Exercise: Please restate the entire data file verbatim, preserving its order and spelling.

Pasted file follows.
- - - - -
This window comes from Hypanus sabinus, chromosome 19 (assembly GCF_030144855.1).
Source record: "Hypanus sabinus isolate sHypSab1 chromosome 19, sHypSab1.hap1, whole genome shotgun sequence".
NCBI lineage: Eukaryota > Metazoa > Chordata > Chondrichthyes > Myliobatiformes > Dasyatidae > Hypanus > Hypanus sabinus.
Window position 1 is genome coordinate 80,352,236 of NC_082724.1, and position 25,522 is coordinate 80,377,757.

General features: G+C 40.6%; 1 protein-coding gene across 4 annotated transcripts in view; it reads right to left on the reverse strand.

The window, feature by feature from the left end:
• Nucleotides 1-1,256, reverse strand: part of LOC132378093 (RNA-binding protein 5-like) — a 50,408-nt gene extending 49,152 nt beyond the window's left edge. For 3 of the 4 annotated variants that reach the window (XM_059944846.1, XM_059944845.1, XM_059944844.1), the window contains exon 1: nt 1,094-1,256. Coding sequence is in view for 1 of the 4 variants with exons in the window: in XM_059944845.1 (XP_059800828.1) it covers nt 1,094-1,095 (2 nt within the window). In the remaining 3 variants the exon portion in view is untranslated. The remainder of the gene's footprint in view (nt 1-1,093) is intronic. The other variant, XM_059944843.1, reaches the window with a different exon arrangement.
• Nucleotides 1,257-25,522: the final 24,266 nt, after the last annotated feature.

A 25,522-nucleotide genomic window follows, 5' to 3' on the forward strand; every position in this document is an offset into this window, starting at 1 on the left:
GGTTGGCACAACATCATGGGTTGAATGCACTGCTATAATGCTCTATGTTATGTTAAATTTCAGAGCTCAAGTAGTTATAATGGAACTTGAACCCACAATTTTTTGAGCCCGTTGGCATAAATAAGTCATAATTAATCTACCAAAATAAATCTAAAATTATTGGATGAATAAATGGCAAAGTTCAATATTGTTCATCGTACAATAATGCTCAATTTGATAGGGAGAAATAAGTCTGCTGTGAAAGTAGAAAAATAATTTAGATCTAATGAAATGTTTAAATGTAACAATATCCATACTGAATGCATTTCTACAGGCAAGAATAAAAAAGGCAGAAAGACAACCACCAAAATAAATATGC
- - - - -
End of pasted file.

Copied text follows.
This window comes from Hypanus sabinus, chromosome 19 (assembly GCF_030144855.1).
Source record: "Hypanus sabinus isolate sHypSab1 chromosome 19, sHypSab1.hap1, whole genome shotgun sequence".
NCBI lineage: Eukaryota > Metazoa > Chordata > Chondrichthyes > Myliobatiformes > Dasyatidae > Hypanus > Hypanus sabinus.
Window position 1 is genome coordinate 80,352,236 of NC_082724.1, and position 25,522 is coordinate 80,377,757.

General features: G+C 40.6%; 1 protein-coding gene across 4 annotated transcripts in view; it reads right to left on the reverse strand.

The window, feature by feature from the left end:
• Nucleotides 1-1,256, reverse strand: part of LOC132378093 (RNA-binding protein 5-like) — a 50,408-nt gene extending 49,152 nt beyond the window's left edge. For 3 of the 4 annotated variants that reach the window (XM_059944846.1, XM_059944845.1, XM_059944844.1), the window contains exon 1: nt 1,094-1,256. Coding sequence is in view for 1 of the 4 variants with exons in the window: in XM_059944845.1 (XP_059800828.1) it covers nt 1,094-1,095 (2 nt within the window). In the remaining 3 variants the exon portion in view is untranslated. The remainder of the gene's footprint in view (nt 1-1,093) is intronic. The other variant, XM_059944843.1, reaches the window with a different exon arrangement.
• Nucleotides 1,257-25,522: the final 24,266 nt, after the last annotated feature.

A 25,522-nucleotide genomic window follows, 5' to 3' on the forward strand; every position in this document is an offset into this window, starting at 1 on the left:
GGTTGGCACAACATCATGGGTTGAATGCACTGCTATAATGCTCTATGTTATGTTAAATTTCAGAGCTCAAGTAGTTATAATGGAACTTGAACCCACAATTTTTTGAGCCCGTTGGCATAAATAAGTCATAATTAATCTACCAAAATAAATCTAAAATTATTGGATGAATAAATGGCAAAGTTCAATATTGTTCATCGTACAATAATGCTCAATTTGATAGGGAGAAATAAGTCTGCTGTGAAAGTAGAAAAATAATTTAGATCTAATGAAATGTTTAAATGTAACAATATCCATACTGAATGCATTTCTACAGGCAAGAATAAAAAAGGCAGAAAGACAACCACCAAAATAAATATGC